Mazepin claims Haas didn’t tell him he would be sacked before announcing it to the media

Nikita Mazepin was let go by Haas following Russia's invasion of Ukraine.

Nikita Mazepin feels let down by Haas after their decision to terminate his contract amid the ongoing war between Russia and Ukraine.

As part of a deal between Haas and Uralkali last year, Mazepin had his seat paid for by his father Dmitry, who part owns the Russian firm.

The 23-year-old had looked set to continue alongside Mick Schumacher going into the 2022, but Moscow’s war on Ukraine was met with global condemnation and led to fresh waves of heavy sanctions being placed upon Russia.

Haas also took the decision to remove Uralkali branding, completely disassociating themselves from a commercial standpoint.

The FIA then ruled that branding of Russian and Belarusian companies is prohibited from appearing in global motorsport, and Formula 1’s contract with the Russian Grand Prix was terminated, meaning there will be no race in the country for the foreseeable future.

The Banbury-based would later sever their ties with their now former title sponsor, leaving an untenable situation for Mazepin, whose contract was terminated.

He took to social media to say that his compliance with a new document requiring Russian and Belarusian competitors to agree to the new terms for their presence in motorsport were “completely ignored” by the team, and he has reiterated that they had “no legal reason” to let him go.

“I deserved more support from the team,” he said during a press conference.

“There is no legal reason to terminate the contract. I was relieved to see that the FIA allowed us to start in neutral colours, I was hoping to drive.

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“[But] everything changed and I lost the dream I had been working for for 18 years.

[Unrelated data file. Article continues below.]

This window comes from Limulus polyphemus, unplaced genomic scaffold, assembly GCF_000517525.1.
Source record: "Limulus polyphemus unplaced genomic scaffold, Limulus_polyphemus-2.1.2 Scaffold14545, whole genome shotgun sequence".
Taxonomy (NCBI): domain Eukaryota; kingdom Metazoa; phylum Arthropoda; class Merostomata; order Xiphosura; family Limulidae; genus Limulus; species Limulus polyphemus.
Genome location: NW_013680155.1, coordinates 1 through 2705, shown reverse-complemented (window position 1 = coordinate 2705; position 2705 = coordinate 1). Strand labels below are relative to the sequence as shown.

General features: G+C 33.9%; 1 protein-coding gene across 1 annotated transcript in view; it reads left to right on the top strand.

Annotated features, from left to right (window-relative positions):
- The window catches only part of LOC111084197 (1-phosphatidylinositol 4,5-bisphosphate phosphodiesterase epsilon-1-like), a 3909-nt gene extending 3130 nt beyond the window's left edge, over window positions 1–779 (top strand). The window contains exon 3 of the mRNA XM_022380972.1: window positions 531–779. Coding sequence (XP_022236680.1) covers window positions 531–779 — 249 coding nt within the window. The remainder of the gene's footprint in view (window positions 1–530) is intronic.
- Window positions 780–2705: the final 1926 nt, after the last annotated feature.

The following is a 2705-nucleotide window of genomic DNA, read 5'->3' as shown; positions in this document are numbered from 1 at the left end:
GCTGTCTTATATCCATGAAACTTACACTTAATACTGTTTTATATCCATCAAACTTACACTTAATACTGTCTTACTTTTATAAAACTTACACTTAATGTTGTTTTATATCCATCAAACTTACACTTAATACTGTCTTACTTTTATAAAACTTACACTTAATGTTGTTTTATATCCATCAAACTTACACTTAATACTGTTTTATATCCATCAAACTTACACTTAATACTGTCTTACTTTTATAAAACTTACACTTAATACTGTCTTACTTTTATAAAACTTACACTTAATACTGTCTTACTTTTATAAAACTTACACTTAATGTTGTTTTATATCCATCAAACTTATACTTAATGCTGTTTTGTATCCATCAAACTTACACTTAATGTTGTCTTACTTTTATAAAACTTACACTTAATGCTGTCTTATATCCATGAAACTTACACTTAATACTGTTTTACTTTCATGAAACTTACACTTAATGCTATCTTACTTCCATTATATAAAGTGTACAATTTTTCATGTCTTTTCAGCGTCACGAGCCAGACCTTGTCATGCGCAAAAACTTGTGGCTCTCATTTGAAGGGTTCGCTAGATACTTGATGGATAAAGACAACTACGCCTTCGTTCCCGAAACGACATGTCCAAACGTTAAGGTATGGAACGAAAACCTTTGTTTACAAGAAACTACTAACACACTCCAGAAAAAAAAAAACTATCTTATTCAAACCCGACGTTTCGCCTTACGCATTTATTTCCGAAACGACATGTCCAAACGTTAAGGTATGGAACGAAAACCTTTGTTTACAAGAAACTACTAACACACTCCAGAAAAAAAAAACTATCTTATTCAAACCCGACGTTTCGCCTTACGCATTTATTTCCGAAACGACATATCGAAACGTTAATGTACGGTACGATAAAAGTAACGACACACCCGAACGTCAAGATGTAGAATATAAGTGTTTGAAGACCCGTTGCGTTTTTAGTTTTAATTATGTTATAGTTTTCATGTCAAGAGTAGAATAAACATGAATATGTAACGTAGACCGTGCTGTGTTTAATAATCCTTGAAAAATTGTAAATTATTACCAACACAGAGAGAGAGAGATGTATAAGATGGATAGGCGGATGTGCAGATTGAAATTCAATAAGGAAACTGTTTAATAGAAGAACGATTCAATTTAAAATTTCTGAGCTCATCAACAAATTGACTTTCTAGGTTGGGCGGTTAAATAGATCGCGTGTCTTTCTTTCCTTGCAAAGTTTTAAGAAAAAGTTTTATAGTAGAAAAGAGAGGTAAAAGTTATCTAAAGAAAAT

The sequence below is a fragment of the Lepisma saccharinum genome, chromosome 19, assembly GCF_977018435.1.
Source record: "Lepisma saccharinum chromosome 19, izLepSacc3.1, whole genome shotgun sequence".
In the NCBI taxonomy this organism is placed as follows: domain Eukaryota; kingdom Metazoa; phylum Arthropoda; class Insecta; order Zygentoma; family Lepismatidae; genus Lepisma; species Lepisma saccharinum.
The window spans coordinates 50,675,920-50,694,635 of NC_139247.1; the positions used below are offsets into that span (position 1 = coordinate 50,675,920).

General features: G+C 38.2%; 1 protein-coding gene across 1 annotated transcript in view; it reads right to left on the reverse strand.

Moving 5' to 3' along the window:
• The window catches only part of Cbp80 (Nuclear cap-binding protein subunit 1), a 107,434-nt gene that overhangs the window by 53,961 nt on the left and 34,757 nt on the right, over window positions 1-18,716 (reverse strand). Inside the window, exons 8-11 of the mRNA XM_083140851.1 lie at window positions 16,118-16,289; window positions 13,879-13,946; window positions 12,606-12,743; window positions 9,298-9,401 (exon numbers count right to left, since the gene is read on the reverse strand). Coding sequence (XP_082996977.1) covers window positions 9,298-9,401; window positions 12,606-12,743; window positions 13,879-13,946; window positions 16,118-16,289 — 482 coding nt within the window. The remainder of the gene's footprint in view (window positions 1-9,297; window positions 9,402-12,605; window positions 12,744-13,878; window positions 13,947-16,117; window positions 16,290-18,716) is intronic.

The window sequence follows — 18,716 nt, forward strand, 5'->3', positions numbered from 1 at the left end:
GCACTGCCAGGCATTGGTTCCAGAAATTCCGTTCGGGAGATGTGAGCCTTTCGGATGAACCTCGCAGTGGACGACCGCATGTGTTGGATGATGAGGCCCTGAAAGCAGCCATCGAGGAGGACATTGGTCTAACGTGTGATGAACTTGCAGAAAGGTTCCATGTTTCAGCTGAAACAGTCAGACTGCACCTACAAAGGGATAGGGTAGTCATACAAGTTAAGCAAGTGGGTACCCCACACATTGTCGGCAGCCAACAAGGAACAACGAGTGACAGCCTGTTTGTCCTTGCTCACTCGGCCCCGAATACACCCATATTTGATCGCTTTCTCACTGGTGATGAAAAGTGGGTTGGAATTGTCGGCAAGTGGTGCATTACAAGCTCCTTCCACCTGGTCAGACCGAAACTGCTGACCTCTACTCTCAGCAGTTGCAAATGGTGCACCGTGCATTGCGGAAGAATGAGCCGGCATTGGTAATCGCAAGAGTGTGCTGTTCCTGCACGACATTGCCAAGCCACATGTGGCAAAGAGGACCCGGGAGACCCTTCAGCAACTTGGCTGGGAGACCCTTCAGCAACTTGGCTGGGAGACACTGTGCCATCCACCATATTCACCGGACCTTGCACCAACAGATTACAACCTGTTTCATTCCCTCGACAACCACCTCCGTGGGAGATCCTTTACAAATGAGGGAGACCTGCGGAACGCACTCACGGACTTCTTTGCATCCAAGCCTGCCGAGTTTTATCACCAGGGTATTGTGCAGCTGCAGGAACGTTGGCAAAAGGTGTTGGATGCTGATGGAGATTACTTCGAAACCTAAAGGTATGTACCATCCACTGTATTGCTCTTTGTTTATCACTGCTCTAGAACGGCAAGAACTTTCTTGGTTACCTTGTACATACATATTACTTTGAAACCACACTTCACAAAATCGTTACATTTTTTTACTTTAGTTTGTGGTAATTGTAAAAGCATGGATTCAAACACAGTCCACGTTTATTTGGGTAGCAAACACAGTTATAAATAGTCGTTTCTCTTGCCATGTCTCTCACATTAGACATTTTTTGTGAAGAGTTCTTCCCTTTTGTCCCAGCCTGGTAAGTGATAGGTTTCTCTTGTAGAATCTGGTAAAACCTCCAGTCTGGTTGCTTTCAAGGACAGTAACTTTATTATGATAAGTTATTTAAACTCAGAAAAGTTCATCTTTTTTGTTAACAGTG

“I heard about my kick from Haas, like everyone else, from the press. I didn’t deserve it.

“I was very disappointed with how it was played. I hadn’t been worried since I left Barcelona [after last month’s test].”

The Russian will not have an issue with the driver who ultimately replaces him, insisting that they have no involvement in his plight, and would like to explore avenues to one day return to the pinnacle of motorsport.

“I wish all the best to the drivers who will replace me, they have nothing to do with the existing situation,” he explained.

“F1 is not a closed chapter for me, I will be ready to race in case there is an opportunity to return.”

Multiple names have been dropped into the conversation regarding who will fill the vacant slot on the grid, with former Haas driver Kevin Magnussen being touted, as well as fellow former F1 drivers Nico Hulkenberg and Antonio Giovinazzi.

Formula 2 champion Oscar Piastri and current F2 driver Jason Daruvala, who is backed by Red Bull, were suggested as possible candidates by BBC journalist Andrew Benson, but Pietro Fittipaldi will be behind the wheel during pre-season testing in Bahrain, and journalist Sergio Rodriguez recently told us that the Brazilian “will start the season.”